While it is important for public health officials and healthcare facilities to divert their attention to the COVID-19 pandemic, it is also of the utmost importance to maintain awareness of vector control during the pandemic in response to the rising number of dengue infections. ASEAN countries should adapt dengue control programs in response to social distancing measures and other policy guidelines to address the COVID-19 pandemic. The governments of ASEAN countries should also prioritize digitizing their dengue surveillance systems. Mobile-based dengue surveillance systems have been developed for 2 cities in the Philippines and Indonesia and have shown promising results [24,25]. These systems allow healthcare workers to rapidly notify local and national healthcare authorities for every confirmed dengue case. The governments of ASEAN countries should also consider digitizing house-to-house inspections, which are currently limited due to social distancing practices. Larvae inspection, for example, can be conducted by requiring residents of high-risk areas to send photos of bodies of water near their homes.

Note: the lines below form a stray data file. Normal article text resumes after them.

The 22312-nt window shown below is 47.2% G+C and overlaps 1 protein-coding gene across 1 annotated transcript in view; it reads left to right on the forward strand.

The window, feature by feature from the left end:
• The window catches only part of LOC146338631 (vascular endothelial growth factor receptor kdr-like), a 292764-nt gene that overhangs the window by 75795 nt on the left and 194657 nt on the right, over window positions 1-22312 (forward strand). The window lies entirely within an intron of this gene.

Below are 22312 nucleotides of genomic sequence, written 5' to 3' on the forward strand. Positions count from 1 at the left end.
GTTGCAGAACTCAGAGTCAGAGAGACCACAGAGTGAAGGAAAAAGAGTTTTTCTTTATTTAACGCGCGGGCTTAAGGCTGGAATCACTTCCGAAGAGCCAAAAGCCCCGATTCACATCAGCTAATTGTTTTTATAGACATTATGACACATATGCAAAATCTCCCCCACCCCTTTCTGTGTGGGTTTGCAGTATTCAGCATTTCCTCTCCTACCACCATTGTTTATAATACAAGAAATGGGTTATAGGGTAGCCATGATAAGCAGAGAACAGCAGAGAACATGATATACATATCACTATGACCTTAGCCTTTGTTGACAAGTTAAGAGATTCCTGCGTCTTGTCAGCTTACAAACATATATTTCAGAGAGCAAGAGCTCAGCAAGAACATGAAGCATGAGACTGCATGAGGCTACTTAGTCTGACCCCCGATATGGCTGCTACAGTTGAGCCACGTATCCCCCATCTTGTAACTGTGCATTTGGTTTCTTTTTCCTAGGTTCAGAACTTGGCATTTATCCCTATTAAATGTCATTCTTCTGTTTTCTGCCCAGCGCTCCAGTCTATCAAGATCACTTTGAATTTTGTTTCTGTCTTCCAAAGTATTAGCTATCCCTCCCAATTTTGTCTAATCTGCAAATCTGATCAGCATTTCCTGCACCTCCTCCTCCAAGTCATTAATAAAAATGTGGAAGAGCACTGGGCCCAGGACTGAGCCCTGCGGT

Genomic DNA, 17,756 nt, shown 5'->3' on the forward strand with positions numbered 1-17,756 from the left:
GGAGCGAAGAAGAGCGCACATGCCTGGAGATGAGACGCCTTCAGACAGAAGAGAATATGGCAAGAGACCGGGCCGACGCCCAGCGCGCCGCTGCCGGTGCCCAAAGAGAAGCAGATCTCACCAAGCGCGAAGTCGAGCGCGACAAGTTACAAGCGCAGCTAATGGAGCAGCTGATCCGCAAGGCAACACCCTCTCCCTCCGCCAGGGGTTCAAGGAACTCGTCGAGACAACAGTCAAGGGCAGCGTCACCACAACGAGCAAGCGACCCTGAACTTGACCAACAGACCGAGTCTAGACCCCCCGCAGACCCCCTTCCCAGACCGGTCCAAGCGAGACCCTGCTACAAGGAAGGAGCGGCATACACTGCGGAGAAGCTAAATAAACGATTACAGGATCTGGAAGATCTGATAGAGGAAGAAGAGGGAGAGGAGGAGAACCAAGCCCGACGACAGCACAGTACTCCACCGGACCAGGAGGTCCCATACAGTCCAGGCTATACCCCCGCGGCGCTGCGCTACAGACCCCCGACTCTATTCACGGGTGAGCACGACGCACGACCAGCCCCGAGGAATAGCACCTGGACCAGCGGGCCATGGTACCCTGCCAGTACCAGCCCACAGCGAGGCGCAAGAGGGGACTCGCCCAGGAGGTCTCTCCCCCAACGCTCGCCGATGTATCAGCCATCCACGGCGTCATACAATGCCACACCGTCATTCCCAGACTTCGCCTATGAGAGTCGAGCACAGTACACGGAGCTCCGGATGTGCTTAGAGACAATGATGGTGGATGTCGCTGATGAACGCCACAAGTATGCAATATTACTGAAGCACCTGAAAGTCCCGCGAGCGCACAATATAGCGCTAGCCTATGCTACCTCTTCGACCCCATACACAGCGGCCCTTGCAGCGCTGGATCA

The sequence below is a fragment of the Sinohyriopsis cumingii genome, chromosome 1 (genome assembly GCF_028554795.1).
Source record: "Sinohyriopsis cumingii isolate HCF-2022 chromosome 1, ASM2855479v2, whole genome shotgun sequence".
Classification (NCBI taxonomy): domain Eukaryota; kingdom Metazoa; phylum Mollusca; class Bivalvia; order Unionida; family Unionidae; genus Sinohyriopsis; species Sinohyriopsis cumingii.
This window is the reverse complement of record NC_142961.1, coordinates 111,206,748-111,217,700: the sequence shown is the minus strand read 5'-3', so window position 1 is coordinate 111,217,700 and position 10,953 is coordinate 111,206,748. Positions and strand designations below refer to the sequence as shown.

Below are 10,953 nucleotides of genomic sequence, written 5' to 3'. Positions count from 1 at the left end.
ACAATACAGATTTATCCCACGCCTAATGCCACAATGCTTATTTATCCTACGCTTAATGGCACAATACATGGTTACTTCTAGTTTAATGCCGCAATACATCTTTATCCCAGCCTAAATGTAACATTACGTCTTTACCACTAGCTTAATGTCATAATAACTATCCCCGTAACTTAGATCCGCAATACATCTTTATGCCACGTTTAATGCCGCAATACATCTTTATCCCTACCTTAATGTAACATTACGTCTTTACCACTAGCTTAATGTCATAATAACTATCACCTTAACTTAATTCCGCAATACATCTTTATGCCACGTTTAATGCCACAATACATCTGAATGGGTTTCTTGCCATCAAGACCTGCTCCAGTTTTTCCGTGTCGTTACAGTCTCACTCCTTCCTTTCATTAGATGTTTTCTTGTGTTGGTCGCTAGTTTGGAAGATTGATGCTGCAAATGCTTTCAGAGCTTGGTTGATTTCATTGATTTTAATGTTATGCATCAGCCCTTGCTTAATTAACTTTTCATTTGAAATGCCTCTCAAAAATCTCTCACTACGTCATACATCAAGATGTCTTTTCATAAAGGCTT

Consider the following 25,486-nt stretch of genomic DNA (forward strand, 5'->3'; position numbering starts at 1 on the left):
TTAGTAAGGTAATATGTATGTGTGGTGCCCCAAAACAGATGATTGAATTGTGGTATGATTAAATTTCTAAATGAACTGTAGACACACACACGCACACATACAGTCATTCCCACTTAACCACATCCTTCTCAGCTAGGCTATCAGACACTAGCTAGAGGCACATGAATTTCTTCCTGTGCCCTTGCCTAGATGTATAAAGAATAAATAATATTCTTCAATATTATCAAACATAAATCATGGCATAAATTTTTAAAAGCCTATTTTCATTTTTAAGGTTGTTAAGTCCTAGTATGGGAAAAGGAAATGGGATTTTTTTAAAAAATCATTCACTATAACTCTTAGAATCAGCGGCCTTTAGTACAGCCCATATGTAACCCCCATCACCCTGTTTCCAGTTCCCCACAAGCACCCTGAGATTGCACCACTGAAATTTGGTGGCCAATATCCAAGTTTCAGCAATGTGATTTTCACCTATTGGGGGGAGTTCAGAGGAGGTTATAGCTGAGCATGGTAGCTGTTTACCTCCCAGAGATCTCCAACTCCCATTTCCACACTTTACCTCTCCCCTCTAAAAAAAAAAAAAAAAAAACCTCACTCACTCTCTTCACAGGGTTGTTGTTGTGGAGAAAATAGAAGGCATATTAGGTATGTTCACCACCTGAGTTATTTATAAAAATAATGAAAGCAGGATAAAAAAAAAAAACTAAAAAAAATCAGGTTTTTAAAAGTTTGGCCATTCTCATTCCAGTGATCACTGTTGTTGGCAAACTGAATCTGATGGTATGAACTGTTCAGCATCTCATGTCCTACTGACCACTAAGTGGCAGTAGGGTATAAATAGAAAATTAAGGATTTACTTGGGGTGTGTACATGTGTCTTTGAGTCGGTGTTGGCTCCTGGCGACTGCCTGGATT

Adequate protective gear and guidelines for vector control teams are essential for properly addressing the risk of COVID-19 infection and ensuring the safety of the population. Social mobilization against these diseases should also be strengthened using digital communication tools and social media platforms to spread awareness about COVID-19. Education on dengue prevention during the lockdown, beginning with information about the mosquito life cycle and covering breeding sites within potential dengue vectors, should be provided in order to gain the support of local residents toward vector control measures, especially in densely populated residential areas [7,8]. Dengue vector control teams should also pay close attention to the maintenance of buildings and other infrastructural elements to ensure effective vector control measures. In addition, management of both dengue and COVID-19 should be practiced in order to prevent misdiagnosis and delayed treatment.